Case report

The patient, a 55-year-old female, presented to the Stomatology Clinic with the primary complaint of an enlarging nodule on the upper lip of twelve months duration. The nodule was neither painful nor associated with bleeding. Her medical history was positive for cigarette smoking and hypertension. Intra-oral examination revealed a 1.0X1.0 cm nodule fluctuant to palpation of the left side of upper lip. The overlying mucosa was normal in color and non-ulcerated (Figure 1). Under local anesthesia the patient underwent surgery for excision of the nodule. Three years after surgery the patient is well without evidence of disease.

Microscopically, the tumour was composed of columnar cells arranged in branching and interconnecting cords of single or double cell layers. These uniform columnar cells formed canal-like ductal structures (Figure 2). The tumour cells were supported by a loose and highly vascular connective tissue stroma. A thin fibrous capsule surrounded the tumour. Cellular pleomorphism and mitoses were not observed. These microscopic findings were interpreted as a canalicular adenoma. Immunohistochemically, most of the cells were positive for AE1/AE3 cytokeratins (Figure 3A) and S-100 protein (Figure 3B) and very focally for epithelial membrane antigen (EMA). The staining was cytoplasmatic and surrounded the nucleus. No staining was observed with carcinoembryonic antigen (CEA), calponin and p63 antibodies.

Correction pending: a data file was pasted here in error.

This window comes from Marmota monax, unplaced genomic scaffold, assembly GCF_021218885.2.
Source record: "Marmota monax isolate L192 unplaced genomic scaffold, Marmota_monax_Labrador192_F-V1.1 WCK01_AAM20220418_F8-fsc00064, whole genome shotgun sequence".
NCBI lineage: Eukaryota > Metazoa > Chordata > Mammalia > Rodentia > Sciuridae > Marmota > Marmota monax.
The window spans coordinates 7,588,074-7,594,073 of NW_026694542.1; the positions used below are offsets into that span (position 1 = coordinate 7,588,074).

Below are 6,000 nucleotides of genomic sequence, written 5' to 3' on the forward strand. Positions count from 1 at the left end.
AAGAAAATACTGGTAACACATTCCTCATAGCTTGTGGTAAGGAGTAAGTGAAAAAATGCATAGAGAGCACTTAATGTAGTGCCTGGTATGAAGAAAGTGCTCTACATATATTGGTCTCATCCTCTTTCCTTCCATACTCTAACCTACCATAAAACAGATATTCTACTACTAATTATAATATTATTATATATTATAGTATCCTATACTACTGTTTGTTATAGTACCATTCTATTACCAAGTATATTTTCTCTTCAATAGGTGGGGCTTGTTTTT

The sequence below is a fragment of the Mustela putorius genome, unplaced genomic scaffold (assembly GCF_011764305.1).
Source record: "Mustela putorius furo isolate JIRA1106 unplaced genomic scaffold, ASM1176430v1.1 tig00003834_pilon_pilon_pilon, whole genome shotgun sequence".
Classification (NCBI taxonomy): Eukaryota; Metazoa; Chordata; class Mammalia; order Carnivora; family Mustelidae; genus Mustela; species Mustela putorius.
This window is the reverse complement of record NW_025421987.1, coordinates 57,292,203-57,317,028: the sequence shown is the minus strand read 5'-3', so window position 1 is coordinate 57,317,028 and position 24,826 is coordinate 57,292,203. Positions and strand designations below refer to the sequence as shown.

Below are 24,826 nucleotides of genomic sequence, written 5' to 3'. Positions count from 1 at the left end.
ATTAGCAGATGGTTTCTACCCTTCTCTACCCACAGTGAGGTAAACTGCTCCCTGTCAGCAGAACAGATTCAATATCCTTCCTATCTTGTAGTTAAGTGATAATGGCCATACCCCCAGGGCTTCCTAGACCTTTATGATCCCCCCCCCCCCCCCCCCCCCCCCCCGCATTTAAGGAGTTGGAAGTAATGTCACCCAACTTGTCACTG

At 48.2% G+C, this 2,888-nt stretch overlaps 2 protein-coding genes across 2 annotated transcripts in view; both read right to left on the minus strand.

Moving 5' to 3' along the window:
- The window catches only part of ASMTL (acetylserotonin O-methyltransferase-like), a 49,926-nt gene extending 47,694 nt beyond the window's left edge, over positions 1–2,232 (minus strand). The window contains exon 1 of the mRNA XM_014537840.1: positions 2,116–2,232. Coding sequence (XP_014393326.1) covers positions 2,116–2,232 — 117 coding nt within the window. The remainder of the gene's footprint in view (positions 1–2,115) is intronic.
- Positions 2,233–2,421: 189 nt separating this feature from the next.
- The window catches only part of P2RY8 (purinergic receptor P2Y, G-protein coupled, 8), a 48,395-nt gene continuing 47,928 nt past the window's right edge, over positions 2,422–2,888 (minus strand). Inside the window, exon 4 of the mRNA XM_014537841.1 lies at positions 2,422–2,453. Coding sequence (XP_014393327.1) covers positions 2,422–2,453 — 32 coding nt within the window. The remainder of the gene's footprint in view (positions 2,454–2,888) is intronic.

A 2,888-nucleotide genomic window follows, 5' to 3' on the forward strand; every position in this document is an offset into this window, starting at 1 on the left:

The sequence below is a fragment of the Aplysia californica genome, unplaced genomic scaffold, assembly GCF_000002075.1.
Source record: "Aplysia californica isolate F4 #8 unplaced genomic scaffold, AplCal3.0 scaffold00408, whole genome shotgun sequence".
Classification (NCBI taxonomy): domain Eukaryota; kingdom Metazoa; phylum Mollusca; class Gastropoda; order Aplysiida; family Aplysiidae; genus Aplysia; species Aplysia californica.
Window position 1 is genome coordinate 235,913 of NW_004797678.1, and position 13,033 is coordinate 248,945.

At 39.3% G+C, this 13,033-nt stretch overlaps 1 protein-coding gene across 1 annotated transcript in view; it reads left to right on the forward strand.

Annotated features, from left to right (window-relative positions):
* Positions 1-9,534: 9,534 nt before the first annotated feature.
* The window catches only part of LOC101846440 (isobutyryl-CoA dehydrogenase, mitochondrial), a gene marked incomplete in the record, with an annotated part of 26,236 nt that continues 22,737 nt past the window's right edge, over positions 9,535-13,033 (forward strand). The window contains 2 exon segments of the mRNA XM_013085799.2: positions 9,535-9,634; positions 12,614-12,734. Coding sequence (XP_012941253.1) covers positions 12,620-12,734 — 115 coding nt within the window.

Salivary gland tumors carry a wide spectrum of histopathological features, which may share a common single-cell origin, from the epithelial progenitor basal duct cells and have a different tendency of malignant progression (2). Based on ultrastructural and histochemical aspects, some authors have suggested that possibly the canalicular adenoma has an excretory duct origin, although an intercalated duct origin has also been indicated (5). Histologically, this lesion can be confused with malignant salivary gland tumours, including adenoid cystic carcinoma, ameloblastoma and adenocarcinoma (6-9). To minimize possible diagnostic errors, studies using immunohistochemistry have led to the development of panels of antibodies that allow distinction between lesions that present common features.